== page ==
For such love the New Testament has a special word; it is agape, the unconditional, self-sacrificing love that is celebrated in the famous thirteenth chapter of St. Paul's first letter to the Corinthians. Such love, it is true, transcends merely human capabilities. It is, above all, a gift-which is why agape is often translated as "charity" (from the Greek charis for "gift" or "grace"), But this uniqueness must not stand as an excuse or reason for evasion of our call to respond to it. Instead it is a demand that we move beyond the limits of our own self-concern and self-love. Instead of expecting God to cater to our own wants, faith demands that we set aside all idols and that we "let God be God."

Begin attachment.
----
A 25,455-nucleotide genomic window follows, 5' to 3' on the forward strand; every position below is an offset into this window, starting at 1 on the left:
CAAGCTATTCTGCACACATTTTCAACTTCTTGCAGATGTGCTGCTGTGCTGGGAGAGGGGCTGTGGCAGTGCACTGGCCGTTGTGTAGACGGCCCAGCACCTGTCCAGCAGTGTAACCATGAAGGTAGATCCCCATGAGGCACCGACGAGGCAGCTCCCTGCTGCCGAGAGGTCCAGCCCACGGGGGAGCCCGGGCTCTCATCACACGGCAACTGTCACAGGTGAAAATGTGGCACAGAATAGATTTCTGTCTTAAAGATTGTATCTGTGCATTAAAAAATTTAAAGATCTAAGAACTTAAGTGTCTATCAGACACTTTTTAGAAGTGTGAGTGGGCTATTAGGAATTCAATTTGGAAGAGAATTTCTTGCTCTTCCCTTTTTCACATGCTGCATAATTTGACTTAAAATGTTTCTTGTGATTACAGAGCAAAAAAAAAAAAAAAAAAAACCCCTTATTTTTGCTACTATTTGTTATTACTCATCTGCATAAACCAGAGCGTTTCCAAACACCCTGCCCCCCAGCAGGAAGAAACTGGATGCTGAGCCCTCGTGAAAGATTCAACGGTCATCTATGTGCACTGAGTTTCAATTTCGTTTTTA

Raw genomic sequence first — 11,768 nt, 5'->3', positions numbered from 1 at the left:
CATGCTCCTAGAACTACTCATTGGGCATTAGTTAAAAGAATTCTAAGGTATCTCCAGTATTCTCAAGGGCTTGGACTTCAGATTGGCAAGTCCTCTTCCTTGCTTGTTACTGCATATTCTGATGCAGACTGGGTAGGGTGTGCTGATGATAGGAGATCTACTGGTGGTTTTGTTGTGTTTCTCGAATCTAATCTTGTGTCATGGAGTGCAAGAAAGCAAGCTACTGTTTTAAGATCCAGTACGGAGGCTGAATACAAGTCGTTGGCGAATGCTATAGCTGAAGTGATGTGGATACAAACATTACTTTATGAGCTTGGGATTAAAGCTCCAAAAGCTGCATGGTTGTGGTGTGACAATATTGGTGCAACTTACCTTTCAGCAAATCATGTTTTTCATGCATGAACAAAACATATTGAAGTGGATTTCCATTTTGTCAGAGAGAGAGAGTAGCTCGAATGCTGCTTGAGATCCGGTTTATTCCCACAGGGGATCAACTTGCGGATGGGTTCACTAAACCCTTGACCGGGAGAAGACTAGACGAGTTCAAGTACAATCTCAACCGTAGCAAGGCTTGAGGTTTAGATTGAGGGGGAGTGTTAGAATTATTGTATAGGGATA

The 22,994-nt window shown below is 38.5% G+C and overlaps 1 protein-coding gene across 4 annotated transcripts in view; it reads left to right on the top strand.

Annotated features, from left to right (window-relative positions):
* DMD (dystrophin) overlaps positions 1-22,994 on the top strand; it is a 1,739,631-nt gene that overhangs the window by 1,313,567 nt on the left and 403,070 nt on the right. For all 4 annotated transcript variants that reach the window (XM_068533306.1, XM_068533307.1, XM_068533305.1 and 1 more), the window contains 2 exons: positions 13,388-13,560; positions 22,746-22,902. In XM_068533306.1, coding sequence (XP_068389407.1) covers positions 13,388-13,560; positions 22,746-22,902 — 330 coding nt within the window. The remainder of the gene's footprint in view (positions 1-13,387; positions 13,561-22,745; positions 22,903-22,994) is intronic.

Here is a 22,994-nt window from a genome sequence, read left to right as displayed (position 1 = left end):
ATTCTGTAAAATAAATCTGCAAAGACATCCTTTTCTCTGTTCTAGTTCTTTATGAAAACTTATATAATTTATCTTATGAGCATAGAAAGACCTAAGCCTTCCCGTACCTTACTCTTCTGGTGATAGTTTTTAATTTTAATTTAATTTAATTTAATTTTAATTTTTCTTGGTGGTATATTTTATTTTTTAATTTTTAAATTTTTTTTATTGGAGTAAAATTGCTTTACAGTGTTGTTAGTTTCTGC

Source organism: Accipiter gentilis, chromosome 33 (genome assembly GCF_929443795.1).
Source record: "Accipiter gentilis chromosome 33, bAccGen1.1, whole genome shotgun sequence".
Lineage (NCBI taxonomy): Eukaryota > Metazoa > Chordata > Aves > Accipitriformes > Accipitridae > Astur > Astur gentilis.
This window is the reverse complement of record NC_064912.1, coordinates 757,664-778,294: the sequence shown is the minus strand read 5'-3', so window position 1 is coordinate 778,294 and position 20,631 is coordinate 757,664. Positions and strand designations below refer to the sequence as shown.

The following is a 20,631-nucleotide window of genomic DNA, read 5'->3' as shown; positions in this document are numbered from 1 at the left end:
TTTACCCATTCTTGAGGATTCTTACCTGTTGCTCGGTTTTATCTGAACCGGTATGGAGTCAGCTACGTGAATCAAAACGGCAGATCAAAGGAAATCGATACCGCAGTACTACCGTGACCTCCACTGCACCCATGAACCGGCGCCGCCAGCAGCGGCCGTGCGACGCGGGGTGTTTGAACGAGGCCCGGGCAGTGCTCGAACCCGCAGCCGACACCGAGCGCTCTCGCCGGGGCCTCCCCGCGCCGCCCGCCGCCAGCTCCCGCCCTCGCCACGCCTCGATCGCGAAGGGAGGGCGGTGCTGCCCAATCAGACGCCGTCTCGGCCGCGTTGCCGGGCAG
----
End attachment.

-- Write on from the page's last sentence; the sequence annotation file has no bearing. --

The life of faith, like the love from which it issues and in which it ends, must be gradually deepened and transformed. Confident trust will more and more be tested by a renewed demand for a loving commitment to the works of faith. As in a marriage, mere words or signs of affection , as nice and as reassuring as they may be, are not enough. As Margaret Farley, in her excellent book Personal Commitments: Beginning, Keeping, Changing, makes clear, commitments are neither mere predictions of the future nor simple resolutions made in behalf of one 's self. On the contrary, commitment involves a "giving of one's word" or a promise that lays a claim on us over our future. Mere good intentions and enthusiasm are not enough. "Not everyone who says to me 'Lord, Lord,' will enter the kingdom of heaven; but he who does the will of my Father in heaven shall enter the kingdom of heaven" (Mt 7:21).